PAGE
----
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12:00 AM
May 14, 2007
 |  BioCentury  |  Regulation

A roll of the dice


A roll of the dice

There may be better days to come for the cancer immunotherapy space, but last Wednesday was not one of them. The Oncologic Drugs Advisory Committee's thumbs-down for IDM Pharma Inc.'s Junovan mifamurtide for osteosarcoma and the approvable letter for Dendreon Corp.'s Provenge sipuleucel-T prostate cancer vaccine underlined that FDA is in no mood to relax its demand for well-designed trials that meet their primary endpoint.

Indeed, the Junovan panel, which voted 12-2 that IDMI failed to demonstrate substantial evidence of efficacy, is a reminder that asking for approval based on a non-registration study is a roll of the dice, at best.

Junovan and Provenge are two of the first in a wave of cancer immunotherapies moving through the clinic that act by stimulating the immune system to reject or destroy tumor cells.

For IDMI (San Diego, Calif.), ODAC's issues related mainly to flaws in the design of the trial used to support the company's efficacy claim for Junovan, a liposomal formulation of muramyl tripeptide phosphatidyl ethanolamine that works by stimulating tumoricidal activity by macrophages. This may come as no surprise, given that the data package was based on pooled analyses of data from a single cooperative trial that began in 1993.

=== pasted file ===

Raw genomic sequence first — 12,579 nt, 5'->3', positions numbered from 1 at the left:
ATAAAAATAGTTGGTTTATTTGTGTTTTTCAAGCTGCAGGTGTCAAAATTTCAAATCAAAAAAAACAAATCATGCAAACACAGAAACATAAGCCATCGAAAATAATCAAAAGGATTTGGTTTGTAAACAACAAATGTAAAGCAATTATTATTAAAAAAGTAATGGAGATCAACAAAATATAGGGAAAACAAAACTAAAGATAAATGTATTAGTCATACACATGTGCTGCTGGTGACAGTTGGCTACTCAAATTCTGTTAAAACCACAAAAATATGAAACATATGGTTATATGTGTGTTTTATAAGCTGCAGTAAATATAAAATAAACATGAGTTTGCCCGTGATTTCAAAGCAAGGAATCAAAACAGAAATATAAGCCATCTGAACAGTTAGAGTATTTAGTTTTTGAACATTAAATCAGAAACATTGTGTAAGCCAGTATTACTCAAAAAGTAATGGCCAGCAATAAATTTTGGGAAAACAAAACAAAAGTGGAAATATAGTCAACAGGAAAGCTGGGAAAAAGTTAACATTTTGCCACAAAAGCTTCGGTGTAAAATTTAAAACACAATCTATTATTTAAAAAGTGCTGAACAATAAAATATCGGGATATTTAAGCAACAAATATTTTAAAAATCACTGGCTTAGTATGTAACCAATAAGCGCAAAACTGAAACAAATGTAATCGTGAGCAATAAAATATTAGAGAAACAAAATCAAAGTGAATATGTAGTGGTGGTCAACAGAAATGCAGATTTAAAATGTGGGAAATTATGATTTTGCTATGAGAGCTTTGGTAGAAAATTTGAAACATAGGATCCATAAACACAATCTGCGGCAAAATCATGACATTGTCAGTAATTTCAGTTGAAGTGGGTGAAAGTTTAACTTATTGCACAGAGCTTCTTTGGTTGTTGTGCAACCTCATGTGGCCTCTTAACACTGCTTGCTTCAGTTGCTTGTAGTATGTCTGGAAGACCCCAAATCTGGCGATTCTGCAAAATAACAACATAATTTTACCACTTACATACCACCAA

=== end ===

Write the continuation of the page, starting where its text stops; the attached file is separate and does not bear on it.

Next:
The early preclinical and clinical work on Junovan was conducted by Ciba-Geigy Corp., a predecessor of Novartis AG (NVS; SWX:NOVN, Basel, Switzerland), under an IND originally submitted in 1988. However, the pharma company dropped the program in 1996 after deciding that the osteosarcoma market would be too small to justify its R&D costs. Junovan was picked up by Jenner Biotherapies Inc., which subsequently went out of business and sold the program to IDMI in 2003 - long after the clinical trial supporting the NDA had completed enrolling patients.

While the IND was changing hands, a pediatric cooperative group called Children's Oncology Group began an open-label Phase III trial (Study INT-0133) that enrolled 678 patients with resectable, non-metastatic, high-grade osteosarcoma. It was by far the largest study ever conducted in a patient population where only 400 cases are diagnosed each year in the U.S.

The trial was never meant for registration purposes. While it was powered to measure disease-free survival, DFS was not clearly defined as the primary endpoint, although the company and...

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